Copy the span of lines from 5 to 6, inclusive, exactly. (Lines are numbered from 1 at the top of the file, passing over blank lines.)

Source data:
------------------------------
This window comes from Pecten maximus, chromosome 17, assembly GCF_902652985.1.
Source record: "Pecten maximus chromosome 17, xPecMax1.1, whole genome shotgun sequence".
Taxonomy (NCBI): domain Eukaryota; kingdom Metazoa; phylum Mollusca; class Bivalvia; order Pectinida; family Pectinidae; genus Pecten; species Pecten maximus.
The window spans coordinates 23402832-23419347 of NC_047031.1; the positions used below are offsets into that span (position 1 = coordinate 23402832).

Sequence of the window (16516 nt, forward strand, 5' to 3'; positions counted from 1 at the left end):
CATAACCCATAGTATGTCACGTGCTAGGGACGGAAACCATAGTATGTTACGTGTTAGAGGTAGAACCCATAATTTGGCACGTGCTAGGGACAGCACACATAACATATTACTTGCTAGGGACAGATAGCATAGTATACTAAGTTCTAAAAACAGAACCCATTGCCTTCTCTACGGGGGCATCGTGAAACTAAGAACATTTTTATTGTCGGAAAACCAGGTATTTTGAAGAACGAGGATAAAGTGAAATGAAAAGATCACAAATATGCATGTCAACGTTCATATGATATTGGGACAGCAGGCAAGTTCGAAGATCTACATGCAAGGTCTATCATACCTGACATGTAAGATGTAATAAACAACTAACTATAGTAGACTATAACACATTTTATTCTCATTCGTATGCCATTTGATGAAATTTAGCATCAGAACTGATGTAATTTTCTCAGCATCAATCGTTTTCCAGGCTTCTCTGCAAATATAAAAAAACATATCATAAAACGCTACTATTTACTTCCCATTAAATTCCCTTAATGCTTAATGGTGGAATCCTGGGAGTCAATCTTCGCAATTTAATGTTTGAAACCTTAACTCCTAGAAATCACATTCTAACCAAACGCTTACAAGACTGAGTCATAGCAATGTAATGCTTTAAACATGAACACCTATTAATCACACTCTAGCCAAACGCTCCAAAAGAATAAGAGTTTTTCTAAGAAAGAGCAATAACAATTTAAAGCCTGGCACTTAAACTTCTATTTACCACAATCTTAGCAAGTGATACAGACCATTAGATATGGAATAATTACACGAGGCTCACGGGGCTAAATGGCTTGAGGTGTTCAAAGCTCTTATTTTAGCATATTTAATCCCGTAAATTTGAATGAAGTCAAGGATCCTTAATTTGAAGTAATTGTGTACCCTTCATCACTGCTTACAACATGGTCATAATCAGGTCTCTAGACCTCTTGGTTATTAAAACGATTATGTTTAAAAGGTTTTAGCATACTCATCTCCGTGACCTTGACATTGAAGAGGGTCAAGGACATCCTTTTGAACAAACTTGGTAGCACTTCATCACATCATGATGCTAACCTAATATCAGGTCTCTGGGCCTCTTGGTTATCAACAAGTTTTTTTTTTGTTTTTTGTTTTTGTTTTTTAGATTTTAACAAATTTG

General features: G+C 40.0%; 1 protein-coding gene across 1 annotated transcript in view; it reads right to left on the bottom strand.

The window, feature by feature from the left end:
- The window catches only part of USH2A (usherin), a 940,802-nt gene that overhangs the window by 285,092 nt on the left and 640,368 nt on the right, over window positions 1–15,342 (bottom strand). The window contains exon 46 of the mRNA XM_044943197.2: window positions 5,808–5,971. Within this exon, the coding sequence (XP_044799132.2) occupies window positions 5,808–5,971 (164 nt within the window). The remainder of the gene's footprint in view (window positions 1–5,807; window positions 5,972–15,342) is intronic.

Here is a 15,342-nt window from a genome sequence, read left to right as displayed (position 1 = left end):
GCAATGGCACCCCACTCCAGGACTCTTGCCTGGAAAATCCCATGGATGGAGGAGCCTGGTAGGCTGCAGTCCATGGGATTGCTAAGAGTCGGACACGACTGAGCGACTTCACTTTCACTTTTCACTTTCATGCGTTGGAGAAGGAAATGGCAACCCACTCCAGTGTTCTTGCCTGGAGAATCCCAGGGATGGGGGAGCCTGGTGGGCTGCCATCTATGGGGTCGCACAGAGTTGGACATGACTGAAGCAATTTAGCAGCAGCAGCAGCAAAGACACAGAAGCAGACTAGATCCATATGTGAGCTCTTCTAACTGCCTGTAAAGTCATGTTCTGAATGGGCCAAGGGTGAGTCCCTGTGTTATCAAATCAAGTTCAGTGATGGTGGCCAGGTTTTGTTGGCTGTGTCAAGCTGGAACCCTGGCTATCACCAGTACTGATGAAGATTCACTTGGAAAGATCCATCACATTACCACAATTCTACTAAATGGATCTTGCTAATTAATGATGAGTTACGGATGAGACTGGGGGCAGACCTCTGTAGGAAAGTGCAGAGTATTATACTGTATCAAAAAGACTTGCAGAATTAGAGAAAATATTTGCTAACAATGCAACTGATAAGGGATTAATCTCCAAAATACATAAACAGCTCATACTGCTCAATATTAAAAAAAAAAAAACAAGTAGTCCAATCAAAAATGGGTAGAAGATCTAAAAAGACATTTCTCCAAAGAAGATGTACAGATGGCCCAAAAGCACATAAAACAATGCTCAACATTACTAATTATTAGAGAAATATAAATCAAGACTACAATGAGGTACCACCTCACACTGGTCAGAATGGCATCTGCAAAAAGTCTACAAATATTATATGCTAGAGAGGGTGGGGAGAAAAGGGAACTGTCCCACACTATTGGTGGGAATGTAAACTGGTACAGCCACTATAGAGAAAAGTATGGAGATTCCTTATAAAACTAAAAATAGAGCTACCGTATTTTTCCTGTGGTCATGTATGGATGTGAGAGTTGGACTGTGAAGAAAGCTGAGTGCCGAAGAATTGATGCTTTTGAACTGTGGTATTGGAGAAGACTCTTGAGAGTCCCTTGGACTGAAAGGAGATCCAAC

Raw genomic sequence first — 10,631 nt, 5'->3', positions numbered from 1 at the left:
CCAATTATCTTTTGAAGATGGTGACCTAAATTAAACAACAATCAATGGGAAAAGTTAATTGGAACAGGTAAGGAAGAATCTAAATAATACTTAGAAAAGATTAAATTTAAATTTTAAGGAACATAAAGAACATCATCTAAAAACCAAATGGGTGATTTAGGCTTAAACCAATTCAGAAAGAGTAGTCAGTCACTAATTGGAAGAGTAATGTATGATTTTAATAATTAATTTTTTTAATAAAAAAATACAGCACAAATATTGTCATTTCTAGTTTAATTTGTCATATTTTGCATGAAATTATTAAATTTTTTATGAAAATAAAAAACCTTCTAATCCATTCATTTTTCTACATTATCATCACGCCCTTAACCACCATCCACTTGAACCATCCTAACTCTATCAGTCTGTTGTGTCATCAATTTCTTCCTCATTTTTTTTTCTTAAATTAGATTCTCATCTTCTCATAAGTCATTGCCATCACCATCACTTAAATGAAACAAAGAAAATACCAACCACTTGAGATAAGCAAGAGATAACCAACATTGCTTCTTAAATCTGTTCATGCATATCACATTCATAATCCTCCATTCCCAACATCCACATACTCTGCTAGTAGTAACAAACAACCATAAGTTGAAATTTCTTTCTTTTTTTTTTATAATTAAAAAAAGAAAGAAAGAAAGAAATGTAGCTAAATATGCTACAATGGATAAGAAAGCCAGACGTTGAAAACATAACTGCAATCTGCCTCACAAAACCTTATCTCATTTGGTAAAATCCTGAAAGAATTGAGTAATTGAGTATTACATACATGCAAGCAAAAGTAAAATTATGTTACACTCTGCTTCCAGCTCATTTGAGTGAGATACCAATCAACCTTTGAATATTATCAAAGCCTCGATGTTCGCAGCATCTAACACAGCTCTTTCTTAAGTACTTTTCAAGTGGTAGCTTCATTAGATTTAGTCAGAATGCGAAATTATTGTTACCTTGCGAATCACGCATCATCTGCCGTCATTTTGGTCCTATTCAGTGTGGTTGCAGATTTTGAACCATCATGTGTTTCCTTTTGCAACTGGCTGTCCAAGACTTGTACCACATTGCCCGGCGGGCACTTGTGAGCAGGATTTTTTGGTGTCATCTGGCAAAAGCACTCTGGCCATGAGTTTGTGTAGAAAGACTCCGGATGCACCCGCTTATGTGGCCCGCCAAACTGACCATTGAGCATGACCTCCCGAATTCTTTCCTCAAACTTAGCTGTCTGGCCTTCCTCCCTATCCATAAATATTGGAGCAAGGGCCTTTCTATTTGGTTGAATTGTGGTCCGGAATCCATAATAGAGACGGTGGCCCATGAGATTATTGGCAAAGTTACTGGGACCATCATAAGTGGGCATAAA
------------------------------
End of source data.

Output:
Sequence of the window (16516 nt, forward strand, 5' to 3'; positions counted from 1 at the left end):
CATAACCCATAGTATGTCACGTGCTAGGGACGGAAACCATAGTATGTTACGTGTTAGAGGTAGAACCCATAATTTGGCACGTGCTAGGGACAGCACACATAACATATTACTTGCTAGGGACAGATAGCATAGTATACTAAGTTCTAAAAACAGAACCCATTGCCTTCTCTACGGGGGCATCGTGAAACTAAGAACATTTTTATTGTCGGAAAACCAGGTATTTTGAAGAACGAGGATAAAGTGAAATGAAAAGATCACAAATATGCATGTCAACGTTCATATGATATTGGGACAGCAGGCAAGTTCGAAGATCTACATGCAAGGTCTATCATACCTGACATGTAAGATGTAATAAACAACTAACTATAGTAGACTATAACACATTTTATTCTCATTCGTATGCCATTTGATGAAATTTAGCATCAGAACTGATGTAATTTTCTCAGCATCAATCGTTTTCCAGGCTTCTCTGCAAATATAAAAAAACATATCATAAAACGCTACTATTTACTTCCCATTAAATTCCCTTAATGCTTAATGGTGGAATCCTGGGAGTCAATCTTCGCAATTTAATGTTTGAAACCTTAACTCCTAGAAATCACATTCTAACCAAACGCTTACAAGACTGAGTCATAGCAATGTAATGCTTTAAACATGAACACCTATTAATCACACTCTAGCCAAACGCTCCAAAAGAATAAGAGTTTTTCTAAGAAAGAGCAATAACAATTTAAAGCCTGGCACTTAAACTTCTATTTACCACAATCTTAGCAAGTGATACAGACCATTAGATATGGAATAATTACACGAGGCTCACGGGGCTAAATGGCTTGAGGTGTTCAAAGCTCTTATTTTAGCATATTTAATCCCGTAAATTTGAATGAAGTCAAGGATCCTTAATTTGAAGTAATTGTGTACCCTTCATCACTGCTTACAACATGGTCATAATCAGGTCTCTAGACCTCTTGGTTATTAAAACGATTATGTTTAAAAGGTTTTAGCATACTCATCTCCGTGACCTTGACATTGAAGAGGGTCAAGGACATCCTTTTGAACAAACTTGGTAGCACTTCATCACATCATGATGCTAACCTAATATCAGGTCTCTGGGCCTCTTGGTTATCAACAAGTTTTTTTTTTGTTTTTTGTTTTTGTTTTTTAGATTTTAACAAATTTG